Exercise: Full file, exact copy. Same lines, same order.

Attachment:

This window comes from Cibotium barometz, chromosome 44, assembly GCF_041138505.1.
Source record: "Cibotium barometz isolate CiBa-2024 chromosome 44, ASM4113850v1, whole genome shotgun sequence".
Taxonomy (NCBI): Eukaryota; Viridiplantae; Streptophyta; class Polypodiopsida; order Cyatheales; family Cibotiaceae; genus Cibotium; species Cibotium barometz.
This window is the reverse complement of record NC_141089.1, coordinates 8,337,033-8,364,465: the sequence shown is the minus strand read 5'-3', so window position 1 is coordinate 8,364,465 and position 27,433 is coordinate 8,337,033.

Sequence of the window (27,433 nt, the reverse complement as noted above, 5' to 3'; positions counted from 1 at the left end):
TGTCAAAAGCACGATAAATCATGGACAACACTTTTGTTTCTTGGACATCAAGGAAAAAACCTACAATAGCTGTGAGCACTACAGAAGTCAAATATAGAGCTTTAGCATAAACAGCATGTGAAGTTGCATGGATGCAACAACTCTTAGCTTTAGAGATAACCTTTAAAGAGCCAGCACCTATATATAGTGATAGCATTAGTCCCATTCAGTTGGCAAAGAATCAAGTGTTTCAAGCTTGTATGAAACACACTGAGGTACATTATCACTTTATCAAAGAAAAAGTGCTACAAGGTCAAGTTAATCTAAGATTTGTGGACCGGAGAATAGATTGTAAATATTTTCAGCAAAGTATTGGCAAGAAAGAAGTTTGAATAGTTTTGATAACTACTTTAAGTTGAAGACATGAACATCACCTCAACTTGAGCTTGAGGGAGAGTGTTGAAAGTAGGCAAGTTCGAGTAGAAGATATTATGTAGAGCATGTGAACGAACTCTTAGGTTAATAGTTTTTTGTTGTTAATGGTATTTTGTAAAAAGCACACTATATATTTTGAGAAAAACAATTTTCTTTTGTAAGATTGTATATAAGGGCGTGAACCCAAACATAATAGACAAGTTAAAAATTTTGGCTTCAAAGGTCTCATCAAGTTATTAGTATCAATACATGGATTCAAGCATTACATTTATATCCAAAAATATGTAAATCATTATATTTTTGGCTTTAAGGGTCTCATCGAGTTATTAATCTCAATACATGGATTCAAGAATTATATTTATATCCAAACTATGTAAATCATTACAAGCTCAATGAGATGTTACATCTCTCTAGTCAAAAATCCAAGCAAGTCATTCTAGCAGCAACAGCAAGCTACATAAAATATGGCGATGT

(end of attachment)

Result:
This window comes from Cibotium barometz, chromosome 44, assembly GCF_041138505.1.
Source record: "Cibotium barometz isolate CiBa-2024 chromosome 44, ASM4113850v1, whole genome shotgun sequence".
Taxonomy (NCBI): Eukaryota; Viridiplantae; Streptophyta; class Polypodiopsida; order Cyatheales; family Cibotiaceae; genus Cibotium; species Cibotium barometz.
This window is the reverse complement of record NC_141089.1, coordinates 8,337,033-8,364,465: the sequence shown is the minus strand read 5'-3', so window position 1 is coordinate 8,364,465 and position 27,433 is coordinate 8,337,033.

Sequence of the window (27,433 nt, the reverse complement as noted above, 5' to 3'; positions counted from 1 at the left end):
TGTCAAAAGCACGATAAATCATGGACAACACTTTTGTTTCTTGGACATCAAGGAAAAAACCTACAATAGCTGTGAGCACTACAGAAGTCAAATATAGAGCTTTAGCATAAACAGCATGTGAAGTTGCATGGATGCAACAACTCTTAGCTTTAGAGATAACCTTTAAAGAGCCAGCACCTATATATAGTGATAGCATTAGTCCCATTCAGTTGGCAAAGAATCAAGTGTTTCAAGCTTGTATGAAACACACTGAGGTACATTATCACTTTATCAAAGAAAAAGTGCTACAAGGTCAAGTTAATCTAAGATTTGTGGACCGGAGAATAGATTGTAAATATTTTCAGCAAAGTATTGGCAAGAAAGAAGTTTGAATAGTTTTGATAACTACTTTAAGTTGAAGACATGAACATCACCTCAACTTGAGCTTGAGGGAGAGTGTTGAAAGTAGGCAAGTTCGAGTAGAAGATATTATGTAGAGCATGTGAACGAACTCTTAGGTTAATAGTTTTTTGTTGTTAATGGTATTTTGTAAAAAGCACACTATATATTTTGAGAAAAACAATTTTCTTTTGTAAGATTGTATATAAGGGCGTGAACCCAAACATAATAGACAAGTTAAAAATTTTGGCTTCAAAGGTCTCATCAAGTTATTAGTATCAATACATGGATTCAAGCATTACATTTATATCCAAAAATATGTAAATCATTATATTTTTGGCTTTAAGGGTCTCATCGAGTTATTAATCTCAATACATGGATTCAAGAATTATATTTATATCCAAACTATGTAAATCATTACAAGCTCAATGAGATGTTACATCTCTCTAGTCAAAAATCCAAGCAAGTCATTCTAGCAGCAACAGCAAGCTACATAAAATATGGCGATGT